The legendary city of the dead of a flourishing civilization: exceptional masterpieces cut into the rock and threatened by erosion.
A temple or mausoleum cut into the rock twenty centuries ago, Petra (Jordan) was the place of worship and pilgrimage of the Nabateans, the mysterious people that arrived from the Arabian Peninsula in the 6th century BC. This flourishing civilization was overcome first by Roman conquerors, and then by the terrible earthquake of 363. For fifteen centuries all signs of this settlement were lost, and it became a sort of mirage for archaeologists. It was not rediscovered until the beginning of the last century, by the Swiss archaeologist Burckhardt.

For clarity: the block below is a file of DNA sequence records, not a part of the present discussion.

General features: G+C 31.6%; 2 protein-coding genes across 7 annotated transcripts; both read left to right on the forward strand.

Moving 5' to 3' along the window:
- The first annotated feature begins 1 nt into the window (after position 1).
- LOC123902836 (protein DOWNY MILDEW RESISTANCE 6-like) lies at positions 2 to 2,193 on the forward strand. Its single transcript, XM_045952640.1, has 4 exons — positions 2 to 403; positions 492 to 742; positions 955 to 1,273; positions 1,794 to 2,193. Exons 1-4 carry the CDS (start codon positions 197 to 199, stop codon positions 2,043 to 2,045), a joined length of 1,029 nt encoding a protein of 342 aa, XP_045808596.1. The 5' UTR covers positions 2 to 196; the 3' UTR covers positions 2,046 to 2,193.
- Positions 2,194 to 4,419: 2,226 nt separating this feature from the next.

The volume reconstructs the history of the mythical city of the dead, a gigantic necropolis built between 80 BC and 25 AD, in a style that is an admirable mixture of oriental motifs and Greek elements. Over five hundred tombs of all forms and sizes cover an area of about forty square kilometers: exceptional masterpieces visited every day by thousands of tourists, and threatened by the erosion of the stone.